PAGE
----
• Indigenous peoples in Algeria

    Indigenous peoples in Algeria

    The Amazigh are the Indigenous Peoples of Algeria that has adopted the UN Declaration on the Rights of Indigenous Peoples. Still, the Indigenous status of the Amazigh is not recognised by the Algerian government, and they continue to face a number of challenges.


The Amazighs are the Indigenous People of Algeria and other countries of North Africa. However, the Algerian government does not recognise the Indigenous status of the Amazigh and refuses to publish statistics on their population. Because of this, there is no official data on the number of Amazighs in Algeria.

On the basis of demographic data drawn from the territories in which Tamazight-speaking populations live, associations defending and promoting the rights of Amazigh people estimate the Tamazight-speaking population to be around 12 million people, a third of Algeria’s total population.

The Amazigh peoples

The Amazighs of Algeria are concentrated in five territories: Kabylia in the north-east (Kabyls represent around 50% of Algeria’s Amazigh population), Aurès in the east, Chenoua, a mountainous region on the Mediterranean coast to the west of Algiers, M’zab in the south (Taghardayt), and Tuareg territory in the Sahara (Tamanrasset, Adrar, Djanet).

Many small Amazigh communities also exist in the south-west (Tlemcen, Bechar, etc.) and in other places scattered throughout the country. It is also important to note that large cities such as Algiers, Oran, Constantine, etc., are home to several hundred thousand people who are historically and culturally Amazigh but who have been partly Arabised over the years, succumbing to a gradual process of acculturation and assimilation.

Tamazight, the language of the Amazigh peoples

The Indigenous populations can primarily be distinguished from Arab inhabitants by their language (Tamazight) but also by their way of life and their culture (clothes, food, songs and dances, beliefs, etc.). After decades of demands and popular struggles, the Amazigh language was finally recognised as a “national and official language” in Algeria’s Constitution in 2016.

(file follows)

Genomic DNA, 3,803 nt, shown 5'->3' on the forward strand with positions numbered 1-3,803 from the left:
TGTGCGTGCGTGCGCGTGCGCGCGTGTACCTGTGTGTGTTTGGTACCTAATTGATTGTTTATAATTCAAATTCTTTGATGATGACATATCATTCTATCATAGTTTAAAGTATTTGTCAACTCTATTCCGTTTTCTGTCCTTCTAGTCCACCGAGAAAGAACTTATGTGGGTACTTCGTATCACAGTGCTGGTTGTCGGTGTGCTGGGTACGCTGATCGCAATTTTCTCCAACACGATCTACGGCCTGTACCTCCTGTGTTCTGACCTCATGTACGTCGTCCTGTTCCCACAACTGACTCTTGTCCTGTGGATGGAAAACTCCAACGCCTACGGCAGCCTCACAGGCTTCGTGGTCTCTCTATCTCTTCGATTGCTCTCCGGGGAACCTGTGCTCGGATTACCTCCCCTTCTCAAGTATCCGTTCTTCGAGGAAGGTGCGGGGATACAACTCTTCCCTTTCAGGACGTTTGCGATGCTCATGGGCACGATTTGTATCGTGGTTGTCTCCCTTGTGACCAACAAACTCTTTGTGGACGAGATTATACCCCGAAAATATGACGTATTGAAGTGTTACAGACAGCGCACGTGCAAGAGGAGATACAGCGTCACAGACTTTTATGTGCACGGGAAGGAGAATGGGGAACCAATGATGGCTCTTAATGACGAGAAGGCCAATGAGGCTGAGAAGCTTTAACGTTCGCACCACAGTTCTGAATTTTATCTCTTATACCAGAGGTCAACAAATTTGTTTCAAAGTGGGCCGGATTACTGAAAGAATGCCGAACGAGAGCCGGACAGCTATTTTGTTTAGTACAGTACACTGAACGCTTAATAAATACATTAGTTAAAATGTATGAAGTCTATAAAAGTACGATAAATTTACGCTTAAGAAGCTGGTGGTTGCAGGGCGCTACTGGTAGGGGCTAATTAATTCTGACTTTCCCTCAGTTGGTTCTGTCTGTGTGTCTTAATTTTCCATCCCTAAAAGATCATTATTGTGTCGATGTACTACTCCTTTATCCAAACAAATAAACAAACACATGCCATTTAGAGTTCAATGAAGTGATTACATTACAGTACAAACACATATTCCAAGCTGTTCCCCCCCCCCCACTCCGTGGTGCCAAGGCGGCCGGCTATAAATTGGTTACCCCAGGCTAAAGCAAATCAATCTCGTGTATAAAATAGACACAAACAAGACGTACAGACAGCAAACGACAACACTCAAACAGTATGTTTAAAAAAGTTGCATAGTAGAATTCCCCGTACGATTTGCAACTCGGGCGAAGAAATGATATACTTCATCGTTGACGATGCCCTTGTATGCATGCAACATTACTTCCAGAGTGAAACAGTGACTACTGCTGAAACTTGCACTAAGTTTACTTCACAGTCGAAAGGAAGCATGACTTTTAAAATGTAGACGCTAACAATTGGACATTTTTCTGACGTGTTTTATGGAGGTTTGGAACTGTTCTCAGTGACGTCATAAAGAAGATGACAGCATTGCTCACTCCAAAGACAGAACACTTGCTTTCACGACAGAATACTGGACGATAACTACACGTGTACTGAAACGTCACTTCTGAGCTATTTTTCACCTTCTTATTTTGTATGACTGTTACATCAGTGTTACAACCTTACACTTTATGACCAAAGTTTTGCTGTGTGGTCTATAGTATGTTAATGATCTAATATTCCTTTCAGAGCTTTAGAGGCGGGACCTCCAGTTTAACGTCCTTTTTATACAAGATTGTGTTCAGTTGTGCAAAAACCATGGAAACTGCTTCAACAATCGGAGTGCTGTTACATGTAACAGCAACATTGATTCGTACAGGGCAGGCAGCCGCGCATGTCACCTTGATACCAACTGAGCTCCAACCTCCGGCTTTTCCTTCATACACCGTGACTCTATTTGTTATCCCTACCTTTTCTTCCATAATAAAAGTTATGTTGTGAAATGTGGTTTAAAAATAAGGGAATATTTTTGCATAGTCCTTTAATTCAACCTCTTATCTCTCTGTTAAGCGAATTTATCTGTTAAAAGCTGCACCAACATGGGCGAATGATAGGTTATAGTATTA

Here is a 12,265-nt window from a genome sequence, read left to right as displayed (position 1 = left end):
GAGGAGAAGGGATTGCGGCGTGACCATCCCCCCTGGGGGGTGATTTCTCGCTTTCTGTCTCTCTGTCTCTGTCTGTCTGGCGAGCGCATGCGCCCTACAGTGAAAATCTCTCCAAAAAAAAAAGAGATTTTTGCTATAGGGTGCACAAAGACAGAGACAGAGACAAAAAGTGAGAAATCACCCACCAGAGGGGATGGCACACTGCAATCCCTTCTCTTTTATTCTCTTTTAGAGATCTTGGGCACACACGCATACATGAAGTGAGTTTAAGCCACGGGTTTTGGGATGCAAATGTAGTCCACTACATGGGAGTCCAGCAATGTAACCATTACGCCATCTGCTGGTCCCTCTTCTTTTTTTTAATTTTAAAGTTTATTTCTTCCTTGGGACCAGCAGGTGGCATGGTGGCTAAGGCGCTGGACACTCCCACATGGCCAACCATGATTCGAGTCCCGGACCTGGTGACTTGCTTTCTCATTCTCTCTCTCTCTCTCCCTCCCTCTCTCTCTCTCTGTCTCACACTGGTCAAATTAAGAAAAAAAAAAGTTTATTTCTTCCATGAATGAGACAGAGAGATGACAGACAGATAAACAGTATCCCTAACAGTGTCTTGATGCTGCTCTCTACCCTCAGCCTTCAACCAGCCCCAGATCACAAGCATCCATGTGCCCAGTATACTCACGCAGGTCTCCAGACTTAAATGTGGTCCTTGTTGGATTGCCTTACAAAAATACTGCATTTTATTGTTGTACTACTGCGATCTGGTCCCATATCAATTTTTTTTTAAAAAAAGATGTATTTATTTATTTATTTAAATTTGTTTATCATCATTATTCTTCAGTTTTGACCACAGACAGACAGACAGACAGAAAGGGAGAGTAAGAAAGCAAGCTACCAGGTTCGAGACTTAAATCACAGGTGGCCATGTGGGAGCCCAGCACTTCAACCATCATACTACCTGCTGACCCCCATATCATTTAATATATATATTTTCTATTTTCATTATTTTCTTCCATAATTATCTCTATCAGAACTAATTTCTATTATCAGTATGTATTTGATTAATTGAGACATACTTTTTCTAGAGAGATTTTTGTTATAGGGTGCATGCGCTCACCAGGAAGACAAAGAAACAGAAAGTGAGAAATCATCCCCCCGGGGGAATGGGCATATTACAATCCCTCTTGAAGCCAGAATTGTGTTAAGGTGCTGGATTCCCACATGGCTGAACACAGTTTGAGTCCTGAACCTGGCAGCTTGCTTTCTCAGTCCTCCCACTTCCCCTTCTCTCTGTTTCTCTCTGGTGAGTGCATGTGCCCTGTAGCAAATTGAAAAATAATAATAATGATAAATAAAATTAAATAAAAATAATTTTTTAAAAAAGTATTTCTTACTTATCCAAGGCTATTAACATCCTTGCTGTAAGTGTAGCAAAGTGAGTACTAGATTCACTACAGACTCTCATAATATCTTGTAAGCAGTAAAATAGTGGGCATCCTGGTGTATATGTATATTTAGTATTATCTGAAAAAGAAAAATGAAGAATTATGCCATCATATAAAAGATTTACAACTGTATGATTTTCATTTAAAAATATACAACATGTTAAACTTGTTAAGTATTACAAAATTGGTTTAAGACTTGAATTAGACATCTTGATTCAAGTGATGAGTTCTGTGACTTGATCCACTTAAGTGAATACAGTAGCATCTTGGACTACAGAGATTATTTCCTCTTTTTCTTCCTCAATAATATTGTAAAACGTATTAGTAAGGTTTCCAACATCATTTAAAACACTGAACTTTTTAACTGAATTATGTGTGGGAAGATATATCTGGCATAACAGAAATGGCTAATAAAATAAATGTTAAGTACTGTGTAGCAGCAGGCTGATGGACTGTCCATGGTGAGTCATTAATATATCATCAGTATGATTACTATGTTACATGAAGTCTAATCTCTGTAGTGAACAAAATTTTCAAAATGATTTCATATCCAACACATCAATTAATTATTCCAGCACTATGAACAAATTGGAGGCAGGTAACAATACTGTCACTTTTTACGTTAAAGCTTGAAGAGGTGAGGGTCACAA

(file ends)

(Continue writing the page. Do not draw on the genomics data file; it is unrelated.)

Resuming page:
But, in the facts, the Amazigh identity continues to be marginalised and folklorised by state institutions. Officially, Algeria is still presented as an “Arab country” and “land of Islam”, and anti-Amazigh laws are still in force (such as the 1992 Law of arabisation).

Main challenges for the Amazigh peoples

Internationally, Algeria has ratified the main international standards, and it voted in favour of the UN Declaration on the Rights of Indigenous Peoples in 2007. However these texts remain unknown to the vast majority of citizens, and thus not applied, which has led to the UN treaty-monitoring bodies making numerous observations and recommendations to Algeria urging it to meet its international commitments.

The Amazigh peoples face arbitrary arrests in different regions of the country. For example, in 2016, the total number of Mozarabic and Amazigh people in the M'zab region arrested and sent to jail normally without trial was around 140. In protest against their illegal detention and inhuman detention conditions, some prisoners of Mozabite resorted to repeated hunger strikes.

In Kabylia, traditional activities and events of the Amazigh organized by non-governmental organizations such as Yennayer, Amazigh Year Year or Amazigh Spring, have been interrupted, forbidden or prevented by force by the police. Members of the Amazigh World Congress (CMA) living in Kabylia have been arrested, interrogated and then released several times. In police custody, they were threatened with imprisonment and violence against their families if they do not stop their activism.

The obstacles in relation to free movement on the Algerian border with northern Mali and the Niger continue to impede traditional exchanges between indigenous populations and deprive them of family and community relations.

Indigenous World 2020: Algeria

The Amazigh are the Indigenous people of Algeria and other countries of North Africa who have been present in these territories since ancient times. The Algerian government, however, does not recognise the Indigenous status of the Amazigh and refuses to publish statistics on their population. Because of this, there is no official data on the number of Amazigh in Algeria.

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